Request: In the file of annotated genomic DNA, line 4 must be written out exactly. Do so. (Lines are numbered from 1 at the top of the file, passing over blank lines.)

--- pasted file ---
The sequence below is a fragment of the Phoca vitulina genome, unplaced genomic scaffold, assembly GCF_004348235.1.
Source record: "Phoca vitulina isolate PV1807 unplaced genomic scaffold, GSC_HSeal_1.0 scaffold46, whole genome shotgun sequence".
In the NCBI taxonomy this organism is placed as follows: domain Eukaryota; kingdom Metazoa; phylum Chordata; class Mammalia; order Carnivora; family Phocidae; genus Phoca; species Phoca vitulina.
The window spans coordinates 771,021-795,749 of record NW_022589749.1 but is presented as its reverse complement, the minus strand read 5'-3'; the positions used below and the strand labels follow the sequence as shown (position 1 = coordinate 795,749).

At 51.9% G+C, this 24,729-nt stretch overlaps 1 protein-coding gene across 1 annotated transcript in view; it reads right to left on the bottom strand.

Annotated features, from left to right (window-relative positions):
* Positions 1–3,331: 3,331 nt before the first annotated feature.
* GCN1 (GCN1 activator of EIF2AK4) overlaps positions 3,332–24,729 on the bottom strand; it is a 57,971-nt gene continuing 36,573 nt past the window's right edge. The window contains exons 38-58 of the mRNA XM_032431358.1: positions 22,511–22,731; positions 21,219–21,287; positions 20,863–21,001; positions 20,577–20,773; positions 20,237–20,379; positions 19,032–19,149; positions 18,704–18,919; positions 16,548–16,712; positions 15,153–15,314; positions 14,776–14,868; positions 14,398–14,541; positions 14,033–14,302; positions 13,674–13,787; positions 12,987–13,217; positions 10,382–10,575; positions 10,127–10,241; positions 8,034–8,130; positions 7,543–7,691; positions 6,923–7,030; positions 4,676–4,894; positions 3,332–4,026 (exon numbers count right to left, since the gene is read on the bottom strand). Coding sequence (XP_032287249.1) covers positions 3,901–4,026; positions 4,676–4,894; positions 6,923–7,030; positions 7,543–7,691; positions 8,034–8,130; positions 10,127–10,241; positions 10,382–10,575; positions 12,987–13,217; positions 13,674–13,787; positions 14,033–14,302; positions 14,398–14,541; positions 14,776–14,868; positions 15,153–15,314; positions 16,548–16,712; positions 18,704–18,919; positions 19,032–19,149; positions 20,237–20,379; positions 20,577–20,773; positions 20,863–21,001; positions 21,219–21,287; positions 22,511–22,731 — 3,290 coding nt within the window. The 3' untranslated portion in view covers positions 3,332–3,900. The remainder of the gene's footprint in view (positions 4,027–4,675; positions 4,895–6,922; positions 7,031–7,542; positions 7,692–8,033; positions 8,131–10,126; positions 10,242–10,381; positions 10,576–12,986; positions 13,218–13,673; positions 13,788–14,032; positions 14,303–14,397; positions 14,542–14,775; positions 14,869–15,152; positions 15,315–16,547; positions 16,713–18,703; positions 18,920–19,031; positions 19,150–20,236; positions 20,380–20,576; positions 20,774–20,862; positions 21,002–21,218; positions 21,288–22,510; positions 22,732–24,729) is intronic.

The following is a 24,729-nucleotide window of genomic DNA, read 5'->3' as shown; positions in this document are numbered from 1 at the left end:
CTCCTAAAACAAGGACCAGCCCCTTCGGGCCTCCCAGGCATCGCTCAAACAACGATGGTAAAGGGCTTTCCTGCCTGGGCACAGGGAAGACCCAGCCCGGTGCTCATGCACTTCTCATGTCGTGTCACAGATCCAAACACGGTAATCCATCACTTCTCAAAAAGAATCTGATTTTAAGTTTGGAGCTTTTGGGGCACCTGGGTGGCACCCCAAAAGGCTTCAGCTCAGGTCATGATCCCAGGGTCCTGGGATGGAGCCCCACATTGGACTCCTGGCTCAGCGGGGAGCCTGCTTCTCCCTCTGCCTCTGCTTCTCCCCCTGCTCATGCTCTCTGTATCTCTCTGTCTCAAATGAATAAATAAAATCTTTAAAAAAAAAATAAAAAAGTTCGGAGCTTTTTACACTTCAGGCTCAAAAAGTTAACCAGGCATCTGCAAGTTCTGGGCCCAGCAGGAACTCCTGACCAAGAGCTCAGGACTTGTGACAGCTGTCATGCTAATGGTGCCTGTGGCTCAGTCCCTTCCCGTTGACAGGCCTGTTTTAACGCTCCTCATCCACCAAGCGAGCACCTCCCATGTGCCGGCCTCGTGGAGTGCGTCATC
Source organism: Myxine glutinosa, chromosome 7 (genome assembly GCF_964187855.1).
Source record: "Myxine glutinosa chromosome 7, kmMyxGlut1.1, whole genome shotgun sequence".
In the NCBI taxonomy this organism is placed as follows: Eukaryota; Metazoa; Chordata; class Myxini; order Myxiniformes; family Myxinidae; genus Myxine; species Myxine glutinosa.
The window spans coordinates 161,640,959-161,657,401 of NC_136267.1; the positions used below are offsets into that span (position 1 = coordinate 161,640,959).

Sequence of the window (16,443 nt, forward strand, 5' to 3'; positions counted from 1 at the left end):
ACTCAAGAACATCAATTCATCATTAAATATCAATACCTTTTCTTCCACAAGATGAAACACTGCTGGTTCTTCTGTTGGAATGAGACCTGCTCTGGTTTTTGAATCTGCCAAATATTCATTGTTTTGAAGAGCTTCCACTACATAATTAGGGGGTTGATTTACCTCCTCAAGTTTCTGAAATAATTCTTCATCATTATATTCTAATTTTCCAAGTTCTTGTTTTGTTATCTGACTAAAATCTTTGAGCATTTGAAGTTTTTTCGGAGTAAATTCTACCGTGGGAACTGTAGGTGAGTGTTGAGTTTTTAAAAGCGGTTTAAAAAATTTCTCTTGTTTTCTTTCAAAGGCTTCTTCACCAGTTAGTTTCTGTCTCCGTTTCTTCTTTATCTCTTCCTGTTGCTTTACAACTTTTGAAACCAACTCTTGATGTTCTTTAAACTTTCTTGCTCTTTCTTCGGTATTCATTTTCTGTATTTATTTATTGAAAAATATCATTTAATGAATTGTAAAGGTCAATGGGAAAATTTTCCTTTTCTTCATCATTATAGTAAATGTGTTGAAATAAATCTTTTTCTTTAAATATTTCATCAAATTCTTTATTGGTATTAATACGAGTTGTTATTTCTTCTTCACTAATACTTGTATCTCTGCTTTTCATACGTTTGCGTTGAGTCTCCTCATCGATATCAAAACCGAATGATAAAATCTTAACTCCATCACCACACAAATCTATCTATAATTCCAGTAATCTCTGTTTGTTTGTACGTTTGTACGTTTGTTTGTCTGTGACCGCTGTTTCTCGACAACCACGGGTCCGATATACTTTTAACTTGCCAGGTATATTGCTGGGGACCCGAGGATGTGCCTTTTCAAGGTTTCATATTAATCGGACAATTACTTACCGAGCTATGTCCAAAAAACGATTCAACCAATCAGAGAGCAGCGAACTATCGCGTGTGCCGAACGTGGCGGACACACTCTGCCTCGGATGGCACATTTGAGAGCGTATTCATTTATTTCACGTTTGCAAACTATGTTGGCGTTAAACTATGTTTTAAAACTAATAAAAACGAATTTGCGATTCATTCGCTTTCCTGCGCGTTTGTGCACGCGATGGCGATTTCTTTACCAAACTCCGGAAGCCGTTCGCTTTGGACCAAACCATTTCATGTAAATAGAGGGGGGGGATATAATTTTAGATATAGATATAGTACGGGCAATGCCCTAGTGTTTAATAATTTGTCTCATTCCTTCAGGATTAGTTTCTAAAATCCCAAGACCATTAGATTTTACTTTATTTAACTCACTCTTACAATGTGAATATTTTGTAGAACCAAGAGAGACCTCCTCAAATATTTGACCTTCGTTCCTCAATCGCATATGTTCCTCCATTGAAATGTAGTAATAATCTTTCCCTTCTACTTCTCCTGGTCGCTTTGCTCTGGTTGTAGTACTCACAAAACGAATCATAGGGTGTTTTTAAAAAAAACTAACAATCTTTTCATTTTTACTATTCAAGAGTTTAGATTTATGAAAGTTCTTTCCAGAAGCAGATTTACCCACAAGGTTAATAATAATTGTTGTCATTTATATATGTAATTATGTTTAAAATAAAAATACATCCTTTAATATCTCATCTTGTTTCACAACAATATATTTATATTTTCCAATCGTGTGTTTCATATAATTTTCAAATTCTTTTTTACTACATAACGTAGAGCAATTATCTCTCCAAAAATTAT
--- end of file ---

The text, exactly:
The window spans coordinates 771,021-795,749 of record NW_022589749.1 but is presented as its reverse complement, the minus strand read 5'-3'; the positions used below and the strand labels follow the sequence as shown (position 1 = coordinate 795,749).